Lovelock now believes that human activities are destabilising climates which has accelerated since the Industrial Revolution and will lead ultimately to pockets of humanity surviving on "lifeboats" in the northern hemisphere.
Now in his 90th year, James Lovelock, writes with immense authority on the state of the Earth but may not be right about everything - he's very pro-nuclear power and anti-wind farms, for example. However, this book deserves to be taken seriously although it's unlikely to convert the 'Jeremy Clarksons' of this world.
0Comment|31 people found this helpful. Was this review helpful to you?YesNoReport abuse
on 21 April 2010
this book along with George Orwell's 1984 should be statutory reading for every human being- this a chilling statement of what mankind has done to earth and the potential(probable) consequences - conventional scientific thinking bankrolled by academia and vested (commercial and political) interests has misled mankind for too long- the damaging blinkered 20th century views of science must be superseded by Lovelock's 21st century vision - that James Lovelock has never been awarded a Nobel prize debases and devalues that particular institution
0Comment|4 people found this helpful. Was this review helpful to you?YesNoReport abuse
on 2 April 2009
James Lovelock has come up with a thought-provoking, if scary, view of the future of the Planet, following up on his previous works. This is an easy-to-understand explanation of what faces the Human Race, without any frills. The book should be on the library shelves of every school.
Mike O'R
0Comment|5 people found this helpful. Was this review helpful to you?YesNoReport abuse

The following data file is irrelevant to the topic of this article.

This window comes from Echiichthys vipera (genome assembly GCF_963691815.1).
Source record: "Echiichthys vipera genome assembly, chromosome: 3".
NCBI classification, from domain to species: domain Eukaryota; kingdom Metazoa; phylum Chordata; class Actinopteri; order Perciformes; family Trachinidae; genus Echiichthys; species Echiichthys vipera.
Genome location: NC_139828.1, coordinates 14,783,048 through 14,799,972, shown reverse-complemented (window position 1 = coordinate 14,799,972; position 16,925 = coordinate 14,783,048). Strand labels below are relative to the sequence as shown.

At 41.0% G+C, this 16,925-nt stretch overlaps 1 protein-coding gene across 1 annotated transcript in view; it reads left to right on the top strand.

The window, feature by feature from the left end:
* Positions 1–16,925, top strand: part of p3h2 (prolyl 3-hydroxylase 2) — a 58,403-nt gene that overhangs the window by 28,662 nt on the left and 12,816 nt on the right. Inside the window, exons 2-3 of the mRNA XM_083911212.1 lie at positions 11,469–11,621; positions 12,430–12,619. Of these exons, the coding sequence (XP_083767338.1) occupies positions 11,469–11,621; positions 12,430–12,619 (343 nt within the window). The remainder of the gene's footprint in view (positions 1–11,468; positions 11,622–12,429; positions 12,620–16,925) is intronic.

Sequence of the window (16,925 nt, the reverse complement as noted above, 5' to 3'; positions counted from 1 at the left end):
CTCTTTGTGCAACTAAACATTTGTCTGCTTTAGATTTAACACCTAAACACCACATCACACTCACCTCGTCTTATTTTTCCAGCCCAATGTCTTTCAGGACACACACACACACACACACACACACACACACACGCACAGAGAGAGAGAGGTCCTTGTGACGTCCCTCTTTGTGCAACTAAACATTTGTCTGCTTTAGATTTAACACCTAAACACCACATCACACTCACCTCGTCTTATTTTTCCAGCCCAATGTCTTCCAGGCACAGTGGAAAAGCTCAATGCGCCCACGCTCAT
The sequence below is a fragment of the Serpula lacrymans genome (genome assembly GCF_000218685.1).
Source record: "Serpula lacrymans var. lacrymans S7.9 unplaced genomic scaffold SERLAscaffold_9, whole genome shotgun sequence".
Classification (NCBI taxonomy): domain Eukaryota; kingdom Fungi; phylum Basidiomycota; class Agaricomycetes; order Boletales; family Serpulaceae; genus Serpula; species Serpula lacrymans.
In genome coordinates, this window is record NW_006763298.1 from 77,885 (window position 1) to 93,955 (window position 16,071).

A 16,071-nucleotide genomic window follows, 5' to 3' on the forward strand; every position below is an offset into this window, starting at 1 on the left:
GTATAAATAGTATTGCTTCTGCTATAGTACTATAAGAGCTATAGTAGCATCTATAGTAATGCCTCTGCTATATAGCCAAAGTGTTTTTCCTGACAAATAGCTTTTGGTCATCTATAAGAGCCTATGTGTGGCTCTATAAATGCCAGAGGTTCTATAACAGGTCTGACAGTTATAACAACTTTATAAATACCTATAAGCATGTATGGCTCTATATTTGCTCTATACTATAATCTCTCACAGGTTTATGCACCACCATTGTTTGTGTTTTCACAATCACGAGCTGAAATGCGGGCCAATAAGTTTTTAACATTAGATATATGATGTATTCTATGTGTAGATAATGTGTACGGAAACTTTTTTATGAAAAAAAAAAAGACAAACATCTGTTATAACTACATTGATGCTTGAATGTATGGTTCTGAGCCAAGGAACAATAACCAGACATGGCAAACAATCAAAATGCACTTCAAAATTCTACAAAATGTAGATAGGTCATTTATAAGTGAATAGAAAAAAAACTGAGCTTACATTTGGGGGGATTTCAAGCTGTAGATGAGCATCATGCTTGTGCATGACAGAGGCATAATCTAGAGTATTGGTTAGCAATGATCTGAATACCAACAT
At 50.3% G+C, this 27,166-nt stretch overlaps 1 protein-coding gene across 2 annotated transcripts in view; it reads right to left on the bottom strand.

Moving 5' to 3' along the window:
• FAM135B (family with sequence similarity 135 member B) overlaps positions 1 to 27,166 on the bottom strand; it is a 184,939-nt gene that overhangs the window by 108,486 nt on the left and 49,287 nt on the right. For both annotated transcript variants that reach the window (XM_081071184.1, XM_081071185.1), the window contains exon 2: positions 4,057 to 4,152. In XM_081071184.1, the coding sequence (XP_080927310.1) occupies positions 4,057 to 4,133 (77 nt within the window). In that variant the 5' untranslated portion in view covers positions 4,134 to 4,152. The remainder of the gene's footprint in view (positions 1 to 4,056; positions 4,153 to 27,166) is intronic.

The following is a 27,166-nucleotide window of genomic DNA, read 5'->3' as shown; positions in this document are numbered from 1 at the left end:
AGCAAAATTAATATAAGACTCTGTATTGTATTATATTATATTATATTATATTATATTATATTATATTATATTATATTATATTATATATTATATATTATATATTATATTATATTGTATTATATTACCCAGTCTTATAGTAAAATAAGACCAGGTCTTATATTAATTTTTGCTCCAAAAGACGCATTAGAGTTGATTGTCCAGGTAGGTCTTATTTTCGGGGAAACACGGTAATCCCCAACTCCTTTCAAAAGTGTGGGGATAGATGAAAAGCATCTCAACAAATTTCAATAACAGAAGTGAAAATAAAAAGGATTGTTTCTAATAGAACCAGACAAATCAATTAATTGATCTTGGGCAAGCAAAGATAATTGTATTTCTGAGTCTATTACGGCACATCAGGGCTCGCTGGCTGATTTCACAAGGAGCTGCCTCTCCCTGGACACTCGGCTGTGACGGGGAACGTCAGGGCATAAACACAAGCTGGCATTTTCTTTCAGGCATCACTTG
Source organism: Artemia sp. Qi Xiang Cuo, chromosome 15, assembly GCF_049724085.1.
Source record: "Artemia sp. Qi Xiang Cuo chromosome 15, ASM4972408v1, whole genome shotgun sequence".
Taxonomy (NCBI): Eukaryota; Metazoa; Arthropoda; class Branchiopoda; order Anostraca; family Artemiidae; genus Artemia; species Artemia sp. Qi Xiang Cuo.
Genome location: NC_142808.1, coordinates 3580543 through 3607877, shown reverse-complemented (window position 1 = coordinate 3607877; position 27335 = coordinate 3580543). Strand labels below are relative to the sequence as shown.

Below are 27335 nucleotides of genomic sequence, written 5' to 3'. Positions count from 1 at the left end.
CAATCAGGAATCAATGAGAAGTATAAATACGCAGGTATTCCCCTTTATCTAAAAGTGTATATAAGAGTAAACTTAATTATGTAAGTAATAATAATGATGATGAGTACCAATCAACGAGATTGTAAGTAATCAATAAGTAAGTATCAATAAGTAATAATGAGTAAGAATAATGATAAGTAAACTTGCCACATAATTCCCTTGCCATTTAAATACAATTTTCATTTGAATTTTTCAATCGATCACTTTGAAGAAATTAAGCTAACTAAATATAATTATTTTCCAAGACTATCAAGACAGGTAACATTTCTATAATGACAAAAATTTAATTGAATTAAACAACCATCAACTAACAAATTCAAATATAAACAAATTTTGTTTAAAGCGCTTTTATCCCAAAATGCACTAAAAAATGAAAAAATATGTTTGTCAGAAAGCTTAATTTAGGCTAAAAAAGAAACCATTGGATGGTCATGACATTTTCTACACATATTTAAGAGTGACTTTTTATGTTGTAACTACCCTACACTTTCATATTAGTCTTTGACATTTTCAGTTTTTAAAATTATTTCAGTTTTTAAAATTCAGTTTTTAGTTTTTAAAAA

on 1 June 2010
I have to admit to feeling a bit stupid. I had always been interested in green issues but I had never understood why it was such a big problem. Sea levels would rise and some places would flood but we would be able to manage this with technology, right ? How wrong could I be !

This one small book explains everything in a very practical way. James Lovelock is unique in having a genuine open mind, the ability to analyse information in incredible detail and amazing vision to recognise new concepts. He also demonstrates a remarkably good understanding of human psychology and understands why this is such a big problem.

Most people in this field, including the green party, start off with a conclusion and then look for information to support it and ignore any information that discredits it. This is just bad science. Lovelock is completely different he examines every criticism in detail and genuinely searches for the truth.

The only problem is the obvious conclusions are horrific and we have to accept that there is little we can do about it. He clearly explains that climate change is subject to positive and negative feedback systems (Chaos theory) hence we can not predict when the major changes will occur but they could occur extreemley rapidly in the very near future.

If you read this one small book I am sure you will be far far more informed than 99.99999999999999999999999% of the population
0Comment|2 people found this helpful. Was this review helpful to you?YesNoReport abuse

Sponsored Links

  (What is this?)